The Trump administration has had discussions with top health care executives, urging them to waive co-pays and to cover treatment costs for coronavirus patients, Vice President Mike Pence said at a press briefing late Tuesday following a meeting of the White House Coronavirus Task Force.
"They've committed to no surprise billing; and they've committed to encourage telemedicine," Pence said.
Medicaid was expanded to pay for telemedicine a year ago and Medicare is also paying for it, Pence said. Seniors who think they may be either at risk or have contracted the disease can now get medical advice without having to visit a doctor or go to an emergency room, he said.
Over 4 million tests are to be made available throughout the country by the end of the week in addition to the 1 million already in place, the vice president said.
"But as the testing is expanding, we wanted to make sure the American people knew that testing was available to them and that cost would not be a barrier," Pence said.
Following requests for more flexibility in Medicare Advantage plans from insurance companies, the government issued guidance to its Medicare Advantage plans to waive costs of tests, remove prior authorization requirements and waive prescription refill limits.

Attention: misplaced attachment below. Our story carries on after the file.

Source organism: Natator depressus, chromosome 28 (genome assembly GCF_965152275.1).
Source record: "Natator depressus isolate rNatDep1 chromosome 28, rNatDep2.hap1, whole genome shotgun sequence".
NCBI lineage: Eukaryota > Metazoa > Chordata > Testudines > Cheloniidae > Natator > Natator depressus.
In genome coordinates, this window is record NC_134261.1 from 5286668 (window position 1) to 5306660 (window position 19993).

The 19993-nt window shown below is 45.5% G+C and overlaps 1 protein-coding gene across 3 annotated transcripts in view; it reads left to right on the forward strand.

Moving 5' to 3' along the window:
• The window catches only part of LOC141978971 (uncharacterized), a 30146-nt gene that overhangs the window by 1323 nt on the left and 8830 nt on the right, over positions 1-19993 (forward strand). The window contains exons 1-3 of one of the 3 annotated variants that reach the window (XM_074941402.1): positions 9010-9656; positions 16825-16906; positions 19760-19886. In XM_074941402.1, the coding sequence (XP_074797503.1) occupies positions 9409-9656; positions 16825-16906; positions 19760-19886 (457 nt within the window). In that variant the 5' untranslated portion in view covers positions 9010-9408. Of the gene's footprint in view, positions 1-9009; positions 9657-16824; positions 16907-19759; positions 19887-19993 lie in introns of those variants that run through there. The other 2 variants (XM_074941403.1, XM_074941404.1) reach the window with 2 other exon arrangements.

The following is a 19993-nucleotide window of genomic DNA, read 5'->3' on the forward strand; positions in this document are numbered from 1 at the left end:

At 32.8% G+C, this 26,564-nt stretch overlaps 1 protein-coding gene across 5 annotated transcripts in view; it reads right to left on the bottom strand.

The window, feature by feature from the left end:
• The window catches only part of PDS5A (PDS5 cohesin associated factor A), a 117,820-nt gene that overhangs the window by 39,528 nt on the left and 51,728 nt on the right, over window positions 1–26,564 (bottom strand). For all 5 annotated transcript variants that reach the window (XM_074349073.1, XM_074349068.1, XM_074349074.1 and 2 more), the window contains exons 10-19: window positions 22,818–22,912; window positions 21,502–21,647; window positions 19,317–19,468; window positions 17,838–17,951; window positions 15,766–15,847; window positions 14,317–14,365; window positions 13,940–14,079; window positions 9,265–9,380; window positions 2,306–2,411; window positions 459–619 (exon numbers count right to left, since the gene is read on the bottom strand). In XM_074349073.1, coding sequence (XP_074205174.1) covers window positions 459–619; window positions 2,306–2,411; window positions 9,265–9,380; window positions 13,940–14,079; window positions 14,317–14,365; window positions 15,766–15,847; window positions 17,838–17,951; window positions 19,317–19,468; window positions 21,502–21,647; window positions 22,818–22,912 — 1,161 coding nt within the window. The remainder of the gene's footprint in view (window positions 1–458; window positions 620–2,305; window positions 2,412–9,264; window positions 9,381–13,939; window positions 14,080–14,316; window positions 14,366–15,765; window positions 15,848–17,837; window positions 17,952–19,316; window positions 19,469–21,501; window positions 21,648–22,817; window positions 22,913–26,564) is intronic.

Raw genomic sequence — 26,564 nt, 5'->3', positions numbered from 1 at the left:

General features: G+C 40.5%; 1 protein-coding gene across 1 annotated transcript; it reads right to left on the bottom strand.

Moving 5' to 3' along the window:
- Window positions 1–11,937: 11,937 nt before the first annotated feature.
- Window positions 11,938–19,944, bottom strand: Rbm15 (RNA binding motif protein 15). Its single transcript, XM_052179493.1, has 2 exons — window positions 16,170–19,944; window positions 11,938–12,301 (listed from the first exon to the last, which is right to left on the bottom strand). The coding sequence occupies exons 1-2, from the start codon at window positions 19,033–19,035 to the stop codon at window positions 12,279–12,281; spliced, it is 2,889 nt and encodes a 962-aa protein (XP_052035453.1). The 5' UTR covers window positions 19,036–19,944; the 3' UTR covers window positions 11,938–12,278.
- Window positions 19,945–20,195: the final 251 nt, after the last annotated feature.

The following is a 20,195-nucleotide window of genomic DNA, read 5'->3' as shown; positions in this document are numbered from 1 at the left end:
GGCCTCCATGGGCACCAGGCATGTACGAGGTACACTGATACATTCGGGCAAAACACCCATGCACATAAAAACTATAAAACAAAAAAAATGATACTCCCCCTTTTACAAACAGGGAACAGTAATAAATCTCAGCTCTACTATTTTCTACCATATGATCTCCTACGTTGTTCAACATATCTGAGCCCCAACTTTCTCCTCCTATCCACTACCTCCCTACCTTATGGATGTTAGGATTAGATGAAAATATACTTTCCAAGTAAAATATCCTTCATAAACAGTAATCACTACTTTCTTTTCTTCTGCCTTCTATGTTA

"They can allow for mail delivery of prescription drugs and expand more access to telehealth services if they weren't offering that in their plan," said Sema Varma, healthy policy consultant and administrator of the Centers of Medicare and Medicaid Services.
Shares of telemedicine company Teladoc Health Inc (NYSE: TDOC), which opened 4.1% higher in reaction to the development, has since then given up the gains amid the negative broader market sentiment.
Teledoc shares were slipping 5.08% to $138.97 at the time of publication Wednesday.
Lab Corp. shares were losing 5.53% to $161.04 and Quest shares were moving down by 5.23% to $100.79.
Photo courtesy of Teladoc.
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